'Previous tests in Belgium have shown that the disease is far more widespread than the reported cases, as animals that are not at the critical stage of pregnancy may carry the disease unnoticed.


'There are probably many 'stepping stones' in the path of the disease that we don't see because four out of five farms may not have susceptible pregnant animals when the midges arrive.'


A vaccine against Schmallenberg became available earlier this year, but it is not clear how many farmers have chosen to vaccinate.


The virus has infected more than 1,000 farms in England and Wales, and more than 30 in Scotland, according to the latest figures.





Europe plans space science future

Europe has fixed a broad plan for the big space science missions it will launch over the next two decades.


It will likely lead to a large X-ray telescope being launched in 2028, and to an orbiting observatory to detect gravitational waves going up in 2034.


Together, these two ventures will cost in excess of 2bn euros (£1.7bn).


They join a venture already approved known as Juice, which will see a big satellite sent to observe Jupiter and its icy moons in 2022.


The path ahead was set by the Science Policy Committee (SPC) of the European Space Agency (Esa), which is meeting in Paris, France.


The committee's decision should now give clear direction and certainty to Europe's research and industrial base.


'These big missions take a long time to put together - of the order of 20 years,' says Dr Fabio Favata, head of Esa's Science Planning and Community Coordination Office.


'Of course, when you fix things you trade flexibility for stability, but this gives the community the opportunity to plan. They now understand what will be the 'pillars', what will be the 'cornerstones',' he tells BBC News.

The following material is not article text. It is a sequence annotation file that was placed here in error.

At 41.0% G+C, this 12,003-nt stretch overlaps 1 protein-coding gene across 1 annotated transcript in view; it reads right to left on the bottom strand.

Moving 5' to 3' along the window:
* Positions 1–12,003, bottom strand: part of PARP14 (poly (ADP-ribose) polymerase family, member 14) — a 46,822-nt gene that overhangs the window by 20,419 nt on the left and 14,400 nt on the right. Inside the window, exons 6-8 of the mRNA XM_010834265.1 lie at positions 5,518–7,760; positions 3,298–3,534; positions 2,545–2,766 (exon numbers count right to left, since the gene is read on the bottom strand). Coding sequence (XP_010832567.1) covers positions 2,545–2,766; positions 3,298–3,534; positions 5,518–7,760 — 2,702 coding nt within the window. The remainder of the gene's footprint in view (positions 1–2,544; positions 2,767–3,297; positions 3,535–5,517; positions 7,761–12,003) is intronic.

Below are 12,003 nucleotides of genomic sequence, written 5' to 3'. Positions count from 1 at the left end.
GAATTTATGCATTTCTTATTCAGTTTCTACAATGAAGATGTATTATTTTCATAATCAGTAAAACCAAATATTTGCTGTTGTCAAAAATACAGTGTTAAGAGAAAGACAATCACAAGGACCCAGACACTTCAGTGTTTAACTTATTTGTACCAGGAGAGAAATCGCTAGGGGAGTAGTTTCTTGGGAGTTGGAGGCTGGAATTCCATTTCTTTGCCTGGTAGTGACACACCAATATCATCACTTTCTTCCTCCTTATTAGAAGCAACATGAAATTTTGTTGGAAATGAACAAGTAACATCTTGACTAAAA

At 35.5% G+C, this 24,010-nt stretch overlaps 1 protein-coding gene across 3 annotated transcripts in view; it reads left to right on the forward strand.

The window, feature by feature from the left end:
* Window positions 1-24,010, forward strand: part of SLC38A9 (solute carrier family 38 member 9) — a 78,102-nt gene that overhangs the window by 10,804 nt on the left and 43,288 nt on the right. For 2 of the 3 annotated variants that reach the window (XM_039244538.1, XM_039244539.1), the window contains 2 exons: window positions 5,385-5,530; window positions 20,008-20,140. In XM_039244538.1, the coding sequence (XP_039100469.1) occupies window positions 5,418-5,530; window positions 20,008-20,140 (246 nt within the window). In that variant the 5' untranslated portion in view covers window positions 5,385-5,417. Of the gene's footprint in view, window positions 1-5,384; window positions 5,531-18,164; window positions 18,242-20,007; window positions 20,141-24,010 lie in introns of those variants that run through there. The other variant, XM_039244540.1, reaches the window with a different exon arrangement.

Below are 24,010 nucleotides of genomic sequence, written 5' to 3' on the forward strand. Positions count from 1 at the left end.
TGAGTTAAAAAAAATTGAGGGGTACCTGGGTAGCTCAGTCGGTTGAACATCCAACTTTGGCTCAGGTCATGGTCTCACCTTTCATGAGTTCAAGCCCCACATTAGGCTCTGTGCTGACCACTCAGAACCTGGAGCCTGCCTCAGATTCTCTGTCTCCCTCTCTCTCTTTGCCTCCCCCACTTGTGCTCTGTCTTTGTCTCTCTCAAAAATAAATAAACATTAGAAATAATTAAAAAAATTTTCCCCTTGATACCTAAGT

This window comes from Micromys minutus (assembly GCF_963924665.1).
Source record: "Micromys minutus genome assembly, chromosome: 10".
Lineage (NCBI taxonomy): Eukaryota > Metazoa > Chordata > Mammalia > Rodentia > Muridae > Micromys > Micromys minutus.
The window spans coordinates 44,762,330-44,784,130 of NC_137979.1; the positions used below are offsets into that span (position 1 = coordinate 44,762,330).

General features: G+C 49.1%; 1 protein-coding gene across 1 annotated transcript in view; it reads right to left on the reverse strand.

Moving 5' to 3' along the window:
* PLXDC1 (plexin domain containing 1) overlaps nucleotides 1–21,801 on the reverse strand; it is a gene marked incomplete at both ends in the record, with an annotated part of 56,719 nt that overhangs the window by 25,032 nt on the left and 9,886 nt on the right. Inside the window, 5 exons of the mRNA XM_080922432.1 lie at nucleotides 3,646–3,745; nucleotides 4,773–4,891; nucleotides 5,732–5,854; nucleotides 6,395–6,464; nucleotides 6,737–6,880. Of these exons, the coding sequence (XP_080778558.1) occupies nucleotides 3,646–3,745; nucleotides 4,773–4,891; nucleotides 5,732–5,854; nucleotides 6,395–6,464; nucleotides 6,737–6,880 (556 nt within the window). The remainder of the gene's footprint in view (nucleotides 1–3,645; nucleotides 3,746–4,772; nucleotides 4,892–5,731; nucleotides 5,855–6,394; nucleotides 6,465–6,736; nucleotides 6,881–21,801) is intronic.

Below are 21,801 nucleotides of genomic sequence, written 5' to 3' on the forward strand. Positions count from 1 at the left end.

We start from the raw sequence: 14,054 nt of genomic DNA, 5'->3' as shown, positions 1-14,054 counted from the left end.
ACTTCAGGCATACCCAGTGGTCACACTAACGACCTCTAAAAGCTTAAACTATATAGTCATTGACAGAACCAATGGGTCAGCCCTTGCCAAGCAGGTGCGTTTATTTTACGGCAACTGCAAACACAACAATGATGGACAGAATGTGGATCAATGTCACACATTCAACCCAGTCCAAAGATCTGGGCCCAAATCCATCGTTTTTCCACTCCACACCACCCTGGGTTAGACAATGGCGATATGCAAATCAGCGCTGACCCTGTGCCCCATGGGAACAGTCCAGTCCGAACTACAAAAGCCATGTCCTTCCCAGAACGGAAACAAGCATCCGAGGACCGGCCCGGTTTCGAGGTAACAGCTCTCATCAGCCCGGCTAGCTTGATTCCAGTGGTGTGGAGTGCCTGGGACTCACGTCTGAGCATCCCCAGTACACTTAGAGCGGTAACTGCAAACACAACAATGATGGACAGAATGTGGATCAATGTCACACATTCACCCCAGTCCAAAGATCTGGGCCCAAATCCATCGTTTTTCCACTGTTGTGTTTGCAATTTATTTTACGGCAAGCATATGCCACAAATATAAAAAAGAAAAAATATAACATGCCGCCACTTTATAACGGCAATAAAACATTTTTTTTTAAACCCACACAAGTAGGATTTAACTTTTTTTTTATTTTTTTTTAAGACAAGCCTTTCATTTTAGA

The SPC gathering was asked to approve a set of scientific 'themes' that will guide the selection of Esa's next Large Class mission opportunities. The agency tries to launch one of these flagship endeavours every six years.


The themes are titled the 'hot and energetic Universe', and the 'gravitational Universe'.


And although these fields do not endorse a specific X-ray telescope or gravitational wave detection concept, their prescription is so tight that only two candidates can have real confidence of making it through the forthcoming selection process.


These are the two consortia that narrowly lost out to the Juice team in the last L-Class competition in 2012.


The X-ray telescope proposal currently goes by the name of Athena+. It would be roughly four tonnes in mass and have a 12m focal length. With a survey capability and sensitivity a hundred times better than today's best space telescopes, Athena+ would be used to study the origin of the monstrous black holes that reside at the centres of galaxies, among other objectives.


The gravitational wave observatory goes by the name of Lisa, which stands for Laser Interferometer Space Antenna.


It would fire lasers across millions of km of space to try to measure the disturbance in the fabric of space-time resulting from exploding stars and merging black holes. It is a concept that has been studied for the better part of 20 years already. Indeed, Esa is about to fly a small satellite called Lisa Pathfinder to demonstrate some of the key technologies.


The agency will call for proposals to take the 2028 launch opportunity early next year. There will then be a design phase with various technical reviews before a formal adoption of a mission in about 2018.


'It's very important that Esa takes a long-term perspective,' argues Dr Kirpal Nandra, the chairman of the X-ray Athena+ collaboration.


The JUpiter ICy moon Explorer




  • Recently selected by Esa as a flagship mission

  • Would launch on Ariane rocket in 2022

  • Journey to Jupiter system takes eight years

  • Will study gas giant as well as moons

  • Fly-bys planned for moons Callisto and Europa

  • First mission to orbit an icy moon - Ganymede

  • Would end mission by crashing into surface


'If we don't take such a long-term view then there's a danger universities won't hire people in high-energy astrophysics and black holes and galaxy clusters - because they won't see a future in these areas. But now they can, and they can be pretty much guaranteed that some exciting times lie ahead, especially for the young people just starting out on their careers.'


A call for a gravitational wave detection mission will not go out to the community for about five years, and with a launch opportunity no earlier than 2034, it means many of those people who have worked on Lisa will be long retired by the time an observatory of its ilk is taken into orbit.